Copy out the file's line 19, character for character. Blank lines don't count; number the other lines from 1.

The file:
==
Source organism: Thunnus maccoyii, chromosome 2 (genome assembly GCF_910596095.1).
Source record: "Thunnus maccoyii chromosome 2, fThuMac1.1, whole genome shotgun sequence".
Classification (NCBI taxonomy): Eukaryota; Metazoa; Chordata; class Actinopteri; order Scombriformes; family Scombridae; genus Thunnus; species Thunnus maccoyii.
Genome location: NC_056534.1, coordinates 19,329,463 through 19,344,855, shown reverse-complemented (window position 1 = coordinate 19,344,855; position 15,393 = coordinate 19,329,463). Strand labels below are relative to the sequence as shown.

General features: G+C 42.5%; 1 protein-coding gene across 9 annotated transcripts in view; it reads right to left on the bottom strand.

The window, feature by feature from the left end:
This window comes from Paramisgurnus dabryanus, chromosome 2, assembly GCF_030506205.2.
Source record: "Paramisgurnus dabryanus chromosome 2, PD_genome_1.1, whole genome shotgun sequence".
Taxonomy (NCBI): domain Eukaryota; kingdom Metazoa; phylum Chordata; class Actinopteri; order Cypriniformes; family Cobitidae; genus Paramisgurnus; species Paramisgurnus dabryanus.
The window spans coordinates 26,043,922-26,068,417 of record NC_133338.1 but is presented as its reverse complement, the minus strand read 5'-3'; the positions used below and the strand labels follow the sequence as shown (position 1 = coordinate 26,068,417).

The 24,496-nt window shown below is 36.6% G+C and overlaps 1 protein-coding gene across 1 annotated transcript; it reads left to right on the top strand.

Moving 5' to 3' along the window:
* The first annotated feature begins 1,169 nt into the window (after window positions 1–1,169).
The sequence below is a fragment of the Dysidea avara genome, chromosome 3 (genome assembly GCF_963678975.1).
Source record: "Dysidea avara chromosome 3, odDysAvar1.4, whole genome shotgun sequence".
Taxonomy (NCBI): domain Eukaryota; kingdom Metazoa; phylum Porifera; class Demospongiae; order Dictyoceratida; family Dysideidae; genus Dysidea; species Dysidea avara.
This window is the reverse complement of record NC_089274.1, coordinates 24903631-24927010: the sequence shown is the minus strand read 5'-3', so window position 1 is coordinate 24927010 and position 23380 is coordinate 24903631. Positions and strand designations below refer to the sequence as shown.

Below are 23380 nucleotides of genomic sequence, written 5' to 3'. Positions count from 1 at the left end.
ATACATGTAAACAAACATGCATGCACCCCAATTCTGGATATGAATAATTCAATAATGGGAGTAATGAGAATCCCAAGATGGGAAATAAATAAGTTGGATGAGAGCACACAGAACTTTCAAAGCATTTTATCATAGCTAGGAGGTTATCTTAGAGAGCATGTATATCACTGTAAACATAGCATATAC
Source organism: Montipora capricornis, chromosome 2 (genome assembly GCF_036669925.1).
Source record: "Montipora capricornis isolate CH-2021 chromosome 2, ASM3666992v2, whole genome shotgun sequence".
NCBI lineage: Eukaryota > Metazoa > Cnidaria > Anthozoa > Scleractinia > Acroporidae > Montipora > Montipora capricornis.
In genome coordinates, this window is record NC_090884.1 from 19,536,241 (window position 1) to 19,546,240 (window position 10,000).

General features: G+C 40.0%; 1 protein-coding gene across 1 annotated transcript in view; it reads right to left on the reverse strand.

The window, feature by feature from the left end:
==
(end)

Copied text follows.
ATACATGTAAACAAACATGCATGCACCCCAATTCTGGATATGAATAATTCAATAATGGGAGTAATGAGAATCCCAAGATGGGAAATAAATAAGTTGGATGAGAGCACACAGAACTTTCAAAGCATTTTATCATAGCTAGGAGGTTATCTTAGAGAGCATGTATATCACTGTAAACATAGCATATAC